How Do I Start a Career in Medical Billing?


Are you interested in becoming a medical billing specialist? Administrative careers in the healthcare industry are challenging, rewarding, and stable. They provide you with the opportunity to maximize patient outcomes by supporting clinical staff while also helping individuals navigate the complexities of the healthcare system.

Choosing a career in medical billing requires a broad set of skills. It’s a diverse field where each day presents new opportunities for personal and professional growth. Employers compete for a limited pool of qualified candidates, forcing them to offer competitive benefits to retain top talent.

An easier way to enter the medical coding profession is by attending a vocational school. There, you learn the standards and practices that govern the industry. You also develop the investigatory and problem-solving skills needed to excel in your career. Formal education maximizes your employability and enhances your ability to advance throughout your career.

Why Start a Career in Healthcare?

There are many reasons to start a career in healthcare. From demand and respect to joining a select group on the frontlines, starting a healthcare career is both challenging and rewarding.


As our population ages, the demand for healthcare will continue to grow. Medical billing professionals and health information specialists are a vital part of the healthcare system. They ensure facilities and doctors are reimbursed for their services, allowing facilities to keep treating patients.

The importance of administrative support and continual patient need for healthcare services means your career will be more resistant to shifts in the economy and job market. The healthcare system cannot function without medical billers.


People have respect for those that work in healthcare. You’ll be considered a contributor to society’s well-being. People also respect the dedication, hard work, and resiliency it takes to thrive in the healthcare industry. Your peers will look to you as a role model and leader.

Healthcare professionals are esteemed for their problem-solving, time-management, and multi-tasking skills. A career in medical billing is a source of pride and accomplishment.

Never a Dull Moment

As a medical biller, you’ll be responsible for multiple time-sensitive day-to-day tasks. Depending on the size of your employer, you’ll also contribute to longer-range projects meant to shape institutional policy, education, and best practices. While your job will be stable, it will never be dull.

Some days you’ll be researching the codes needed to bill a complex surgical case. Other days, you’ll liaise with an insurance provider to resolve disputed claims over billing discrepancies. Then you may be asked to lead an in-service on proper medical documentation for a group of incoming med students.

Join the Frontlines

One certainty in life is that everyone, at some point, will need medical care. A career in medical billing places you at the frontline, supporting clinicians as they help people through accidents, emergency illnesses, and long-term care. You’ll work alongside doctors and nurses to help confront crises that the healthcare system must rise to meet head-on.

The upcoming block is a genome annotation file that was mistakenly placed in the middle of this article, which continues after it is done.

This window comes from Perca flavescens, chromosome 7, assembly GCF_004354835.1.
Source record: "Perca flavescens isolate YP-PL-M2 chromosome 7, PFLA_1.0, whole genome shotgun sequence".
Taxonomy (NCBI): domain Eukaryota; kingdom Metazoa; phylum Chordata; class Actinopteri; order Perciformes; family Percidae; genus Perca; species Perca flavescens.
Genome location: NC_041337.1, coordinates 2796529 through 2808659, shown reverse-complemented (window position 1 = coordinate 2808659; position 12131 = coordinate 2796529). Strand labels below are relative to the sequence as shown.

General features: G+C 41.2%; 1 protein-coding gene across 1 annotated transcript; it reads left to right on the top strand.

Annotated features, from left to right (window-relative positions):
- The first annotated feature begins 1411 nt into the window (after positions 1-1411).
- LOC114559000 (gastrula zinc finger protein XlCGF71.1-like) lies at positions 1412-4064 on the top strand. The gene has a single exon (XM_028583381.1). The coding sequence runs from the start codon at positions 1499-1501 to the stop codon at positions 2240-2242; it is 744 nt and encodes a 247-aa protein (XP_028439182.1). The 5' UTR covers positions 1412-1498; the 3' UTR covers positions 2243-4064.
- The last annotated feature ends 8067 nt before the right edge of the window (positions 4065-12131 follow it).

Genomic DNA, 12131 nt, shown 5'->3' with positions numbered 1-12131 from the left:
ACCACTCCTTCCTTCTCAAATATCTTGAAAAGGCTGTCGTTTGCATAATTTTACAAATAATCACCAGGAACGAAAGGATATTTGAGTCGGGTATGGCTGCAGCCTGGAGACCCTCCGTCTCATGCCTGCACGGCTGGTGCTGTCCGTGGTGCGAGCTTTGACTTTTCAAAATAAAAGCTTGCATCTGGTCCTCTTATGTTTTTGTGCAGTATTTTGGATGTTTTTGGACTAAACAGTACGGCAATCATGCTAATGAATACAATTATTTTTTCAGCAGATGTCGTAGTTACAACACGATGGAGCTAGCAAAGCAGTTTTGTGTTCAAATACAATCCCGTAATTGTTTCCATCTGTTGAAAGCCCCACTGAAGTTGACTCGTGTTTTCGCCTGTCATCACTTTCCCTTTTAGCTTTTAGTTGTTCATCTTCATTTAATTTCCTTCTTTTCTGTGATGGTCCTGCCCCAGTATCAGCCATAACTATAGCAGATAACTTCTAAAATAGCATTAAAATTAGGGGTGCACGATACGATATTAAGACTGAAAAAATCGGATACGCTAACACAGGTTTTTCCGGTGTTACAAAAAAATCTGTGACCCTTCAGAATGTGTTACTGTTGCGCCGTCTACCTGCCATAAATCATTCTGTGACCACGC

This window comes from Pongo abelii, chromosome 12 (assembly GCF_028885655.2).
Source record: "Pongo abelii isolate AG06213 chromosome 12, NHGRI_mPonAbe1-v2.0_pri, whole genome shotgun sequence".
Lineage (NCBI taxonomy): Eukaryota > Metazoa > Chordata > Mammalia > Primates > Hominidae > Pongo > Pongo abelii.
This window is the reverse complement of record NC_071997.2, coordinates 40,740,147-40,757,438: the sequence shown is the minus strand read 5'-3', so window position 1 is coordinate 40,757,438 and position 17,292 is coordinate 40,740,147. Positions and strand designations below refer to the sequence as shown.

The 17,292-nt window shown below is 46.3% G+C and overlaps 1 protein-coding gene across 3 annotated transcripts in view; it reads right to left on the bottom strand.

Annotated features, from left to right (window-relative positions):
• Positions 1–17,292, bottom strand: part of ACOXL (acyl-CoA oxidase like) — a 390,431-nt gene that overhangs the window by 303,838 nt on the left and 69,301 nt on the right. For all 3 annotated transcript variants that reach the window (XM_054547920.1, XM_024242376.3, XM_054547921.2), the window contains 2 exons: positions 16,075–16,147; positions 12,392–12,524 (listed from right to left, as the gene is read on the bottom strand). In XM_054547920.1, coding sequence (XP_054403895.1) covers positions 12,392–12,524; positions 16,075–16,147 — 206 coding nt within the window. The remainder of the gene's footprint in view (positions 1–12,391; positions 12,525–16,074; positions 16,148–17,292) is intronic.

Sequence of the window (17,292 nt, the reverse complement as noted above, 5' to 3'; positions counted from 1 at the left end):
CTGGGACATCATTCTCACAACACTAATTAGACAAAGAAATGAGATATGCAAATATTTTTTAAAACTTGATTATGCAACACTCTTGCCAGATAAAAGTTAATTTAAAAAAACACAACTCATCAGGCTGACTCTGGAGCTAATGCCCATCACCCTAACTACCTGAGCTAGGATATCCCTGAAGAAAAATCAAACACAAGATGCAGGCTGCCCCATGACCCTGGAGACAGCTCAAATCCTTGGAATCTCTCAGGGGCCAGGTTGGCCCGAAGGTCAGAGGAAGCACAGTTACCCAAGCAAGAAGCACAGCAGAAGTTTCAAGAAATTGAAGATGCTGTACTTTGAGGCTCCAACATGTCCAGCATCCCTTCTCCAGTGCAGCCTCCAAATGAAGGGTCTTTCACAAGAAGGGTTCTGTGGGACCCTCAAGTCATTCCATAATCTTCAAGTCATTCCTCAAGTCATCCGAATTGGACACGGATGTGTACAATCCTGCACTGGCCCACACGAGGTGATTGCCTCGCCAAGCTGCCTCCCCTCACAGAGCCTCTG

Medical billers must adapt to these situations to strategize documentation requirements, billing methods, and expansions to the coding process to keep the system functioning.

Multiple Options

Every clinical facility needs medical billers. You can find your niche, from small practices with a single doctor to vast hospital systems. The diversity of options ensures you can find an opportunity that offers the work-life balance, challenge, room for growth, and values that best suit your career plan.

You can seek positions that allow you to handle multiple tasks in the revenue cycle or find employment where you specialize in a subset of coding or reimbursement duties.

What Does a Medical Billing Specialist Do?

Medical billing specialists interface with insurance companies on behalf of healthcare facilities or clinicians. You will interpret medical records, generate invoices for the services rendered, and collect payment from the payers.

Medical billers hold doctors accountable by confirming documentation meets mandatory requirements, follow-up on denied and outstanding claims, and appeal rejected claims to secure payments.

How Do I Start a Career in Medical Billing?

An easier way to secure a job and begin a career in medical billing is by attending a vocational program. Almost all employers require formal training for their medical billers because the pace is too fast for on-the-job training, and accuracy is too vital.

Vocational schools tailor their curriculums with the workplace in mind. They provide you with the necessary knowledge to perform your job duties and leverage workplace technology to limit your learning curve once you’re in the field.

Beyond teaching the theoretical knowledge needed to generate bills, vocational schools help build your confidence and nurture the problem-solving, analytical, and soft skills you’ll need to succeed and rise through the ranks.

What Do I Learn During a Medical Billing and Coding Program?

Success in billing depends on your thorough understanding of the complex healthcare reimbursement system and the nuances of successfully navigating insurers’ requirements while adhering to strict federal guidelines.

Your coursework will be intensive but rewarding. Completing a vocational program tells future employers that you can set a goal, persevere through adversity, and grow as an individual. These are high-value skills. The coursework you will review during your medical billing and coding program includes:

Medical Records and Documentation

All rendered services must be properly documented. The medical billing and coding program will teach the components of a complete medical record, how to interpret the healthcare data, and the guidelines for resolving discrepancies in the documentation.